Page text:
The toUTCString() method of Date instances returns a string representing this date in the RFC 7231 format, with negative years allowed. The timezone is always UTC. toGMTString() is an alias of this method.

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Return value

A string representing the given date using the UTC time zone (see description for the format). Returns "Invalid Date" if the date is invalid.


The value returned by toUTCString() is a string in the form Www, dd Mmm yyyy hh:mm:ss GMT, where:

Format String Description
Www Day of week, as three letters (e.g. Sun, Mon)
dd Day of month, as two digits with leading zero if required
Mmm Month, as three letters (e.g. Jan, Feb)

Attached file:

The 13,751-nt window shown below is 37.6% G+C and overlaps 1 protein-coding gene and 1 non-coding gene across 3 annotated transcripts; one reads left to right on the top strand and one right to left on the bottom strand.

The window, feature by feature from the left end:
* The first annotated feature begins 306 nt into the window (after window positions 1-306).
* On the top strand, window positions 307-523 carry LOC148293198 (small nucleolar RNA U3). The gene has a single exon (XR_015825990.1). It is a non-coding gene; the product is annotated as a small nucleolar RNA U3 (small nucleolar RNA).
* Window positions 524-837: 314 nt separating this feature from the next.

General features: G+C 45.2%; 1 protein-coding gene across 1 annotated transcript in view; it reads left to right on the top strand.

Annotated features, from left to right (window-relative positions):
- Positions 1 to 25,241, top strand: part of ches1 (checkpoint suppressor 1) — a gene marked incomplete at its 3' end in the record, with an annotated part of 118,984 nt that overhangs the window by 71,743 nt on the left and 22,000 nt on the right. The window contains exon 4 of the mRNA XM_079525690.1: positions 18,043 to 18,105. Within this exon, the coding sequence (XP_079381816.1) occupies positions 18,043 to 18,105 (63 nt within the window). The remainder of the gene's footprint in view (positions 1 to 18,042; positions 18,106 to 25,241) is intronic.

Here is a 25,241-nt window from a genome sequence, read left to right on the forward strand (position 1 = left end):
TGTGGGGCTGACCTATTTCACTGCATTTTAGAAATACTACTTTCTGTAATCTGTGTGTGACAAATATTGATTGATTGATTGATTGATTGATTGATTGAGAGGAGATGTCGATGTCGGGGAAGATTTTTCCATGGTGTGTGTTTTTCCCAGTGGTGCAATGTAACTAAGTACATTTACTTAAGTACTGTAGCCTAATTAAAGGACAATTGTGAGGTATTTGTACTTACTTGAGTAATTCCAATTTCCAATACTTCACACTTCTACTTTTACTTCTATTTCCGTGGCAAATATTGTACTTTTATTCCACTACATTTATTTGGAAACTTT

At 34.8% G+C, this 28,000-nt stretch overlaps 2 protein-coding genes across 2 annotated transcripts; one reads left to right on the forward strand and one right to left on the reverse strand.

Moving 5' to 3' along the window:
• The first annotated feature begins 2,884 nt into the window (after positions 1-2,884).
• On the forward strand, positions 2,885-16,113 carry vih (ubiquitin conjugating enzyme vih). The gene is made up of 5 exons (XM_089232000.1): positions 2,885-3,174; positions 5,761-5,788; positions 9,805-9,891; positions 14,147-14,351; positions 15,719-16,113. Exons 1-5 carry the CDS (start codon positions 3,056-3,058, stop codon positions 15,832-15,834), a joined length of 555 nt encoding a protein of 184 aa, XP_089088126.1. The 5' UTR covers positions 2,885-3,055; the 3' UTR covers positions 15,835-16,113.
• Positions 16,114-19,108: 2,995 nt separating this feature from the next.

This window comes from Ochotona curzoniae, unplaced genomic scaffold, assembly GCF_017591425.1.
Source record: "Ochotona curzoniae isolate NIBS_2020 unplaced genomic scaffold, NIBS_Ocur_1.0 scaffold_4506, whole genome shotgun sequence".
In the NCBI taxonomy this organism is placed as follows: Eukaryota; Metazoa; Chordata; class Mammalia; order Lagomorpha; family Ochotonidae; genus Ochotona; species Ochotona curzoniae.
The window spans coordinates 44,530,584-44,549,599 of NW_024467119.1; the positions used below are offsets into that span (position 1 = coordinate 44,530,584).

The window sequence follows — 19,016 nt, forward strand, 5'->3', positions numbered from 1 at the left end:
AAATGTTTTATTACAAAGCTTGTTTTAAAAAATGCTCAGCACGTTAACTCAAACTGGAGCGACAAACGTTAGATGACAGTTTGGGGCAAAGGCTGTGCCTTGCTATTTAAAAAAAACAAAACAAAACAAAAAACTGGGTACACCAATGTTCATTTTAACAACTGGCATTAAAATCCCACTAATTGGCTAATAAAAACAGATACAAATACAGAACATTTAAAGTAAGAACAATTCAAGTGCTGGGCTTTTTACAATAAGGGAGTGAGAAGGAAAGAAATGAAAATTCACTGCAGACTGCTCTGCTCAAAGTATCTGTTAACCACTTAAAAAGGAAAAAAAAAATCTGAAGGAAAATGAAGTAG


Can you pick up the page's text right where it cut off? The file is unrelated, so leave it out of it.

yyyy Year, as four or more digits with leading zeroes if required
hh Hour, as two digits with leading zero if required
mm Minute, as two digits with leading zero if required
ss Seconds, as two digits with leading zero if required


JavaScript's Date API was inspired by Java's java.util.Date library (while the latter had become de facto legacy since Java 1.1 in 1997). In particular, the Java Date class had a method called toGMTString — which was poorly named, because the Greenwich Mean Time is not equivalent to the Coordinated Universal Time, while JavaScript dates always operate by UTC time. For web compatibility reasons, toGMTString remains as an alias to toUTCString, and they refer to the exact same function object. This means:

js === "toUTCString";


Using toUTCString()

const d = new Date(0);
console.log(d.toUTCString()); // 'Thu, 01 Jan 1970 00:00:00 GMT'


ECMAScript Language Specification
# sec-date.prototype.toutcstring

Browser compatibility

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See also